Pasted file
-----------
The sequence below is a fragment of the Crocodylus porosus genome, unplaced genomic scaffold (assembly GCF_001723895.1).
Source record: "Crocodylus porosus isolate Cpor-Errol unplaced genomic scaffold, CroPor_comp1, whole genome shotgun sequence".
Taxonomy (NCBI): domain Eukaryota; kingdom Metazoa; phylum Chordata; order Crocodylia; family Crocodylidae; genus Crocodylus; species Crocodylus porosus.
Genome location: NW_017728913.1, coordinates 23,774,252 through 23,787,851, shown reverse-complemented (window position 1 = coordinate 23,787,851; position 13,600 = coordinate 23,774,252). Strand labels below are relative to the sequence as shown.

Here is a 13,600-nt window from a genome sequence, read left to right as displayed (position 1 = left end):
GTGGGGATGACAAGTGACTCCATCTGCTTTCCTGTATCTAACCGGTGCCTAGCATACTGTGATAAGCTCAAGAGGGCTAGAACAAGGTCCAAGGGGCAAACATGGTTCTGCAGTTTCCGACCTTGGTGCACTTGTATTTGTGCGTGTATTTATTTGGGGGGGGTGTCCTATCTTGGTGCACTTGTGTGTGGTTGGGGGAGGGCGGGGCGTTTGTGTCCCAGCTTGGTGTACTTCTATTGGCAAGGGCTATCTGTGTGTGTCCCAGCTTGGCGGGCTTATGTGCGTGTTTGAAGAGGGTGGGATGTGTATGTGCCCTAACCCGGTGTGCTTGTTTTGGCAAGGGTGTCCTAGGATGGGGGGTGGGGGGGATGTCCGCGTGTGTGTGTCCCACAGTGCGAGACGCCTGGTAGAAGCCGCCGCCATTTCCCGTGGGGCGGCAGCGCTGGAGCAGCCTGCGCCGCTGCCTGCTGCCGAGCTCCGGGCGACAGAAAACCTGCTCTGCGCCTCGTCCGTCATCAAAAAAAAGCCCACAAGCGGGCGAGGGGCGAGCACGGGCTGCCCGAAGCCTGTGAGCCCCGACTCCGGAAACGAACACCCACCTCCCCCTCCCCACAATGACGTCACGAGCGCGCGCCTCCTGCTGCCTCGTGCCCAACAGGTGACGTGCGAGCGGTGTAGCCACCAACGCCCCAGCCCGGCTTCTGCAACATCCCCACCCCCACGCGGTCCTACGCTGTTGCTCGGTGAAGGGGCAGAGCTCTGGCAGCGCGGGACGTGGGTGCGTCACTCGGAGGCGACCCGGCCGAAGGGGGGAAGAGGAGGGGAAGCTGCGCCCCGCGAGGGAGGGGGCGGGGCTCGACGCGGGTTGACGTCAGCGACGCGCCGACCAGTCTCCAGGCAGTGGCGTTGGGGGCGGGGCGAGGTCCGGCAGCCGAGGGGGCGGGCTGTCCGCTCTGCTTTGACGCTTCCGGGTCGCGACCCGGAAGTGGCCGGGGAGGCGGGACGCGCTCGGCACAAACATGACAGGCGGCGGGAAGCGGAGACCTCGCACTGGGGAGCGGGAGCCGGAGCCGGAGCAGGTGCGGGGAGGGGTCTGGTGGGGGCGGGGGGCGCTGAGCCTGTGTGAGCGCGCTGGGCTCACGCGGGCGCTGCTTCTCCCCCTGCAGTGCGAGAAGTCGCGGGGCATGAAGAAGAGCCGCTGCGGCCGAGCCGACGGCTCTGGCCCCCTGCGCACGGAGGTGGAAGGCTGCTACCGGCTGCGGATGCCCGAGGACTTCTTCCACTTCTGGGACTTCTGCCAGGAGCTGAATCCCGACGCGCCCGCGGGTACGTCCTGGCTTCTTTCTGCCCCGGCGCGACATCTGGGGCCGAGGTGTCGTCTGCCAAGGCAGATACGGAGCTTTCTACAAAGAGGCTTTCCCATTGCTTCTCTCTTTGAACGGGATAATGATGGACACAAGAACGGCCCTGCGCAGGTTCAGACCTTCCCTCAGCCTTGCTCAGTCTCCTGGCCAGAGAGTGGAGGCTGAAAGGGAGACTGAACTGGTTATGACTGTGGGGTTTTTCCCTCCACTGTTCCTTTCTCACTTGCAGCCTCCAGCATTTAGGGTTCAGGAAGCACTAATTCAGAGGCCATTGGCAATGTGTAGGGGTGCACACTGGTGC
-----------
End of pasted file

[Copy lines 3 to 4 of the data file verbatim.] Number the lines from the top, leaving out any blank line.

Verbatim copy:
Taxonomy (NCBI): domain Eukaryota; kingdom Metazoa; phylum Chordata; order Crocodylia; family Crocodylidae; genus Crocodylus; species Crocodylus porosus.
Genome location: NW_017728913.1, coordinates 23,774,252 through 23,787,851, shown reverse-complemented (window position 1 = coordinate 23,787,851; position 13,600 = coordinate 23,774,252). Strand labels below are relative to the sequence as shown.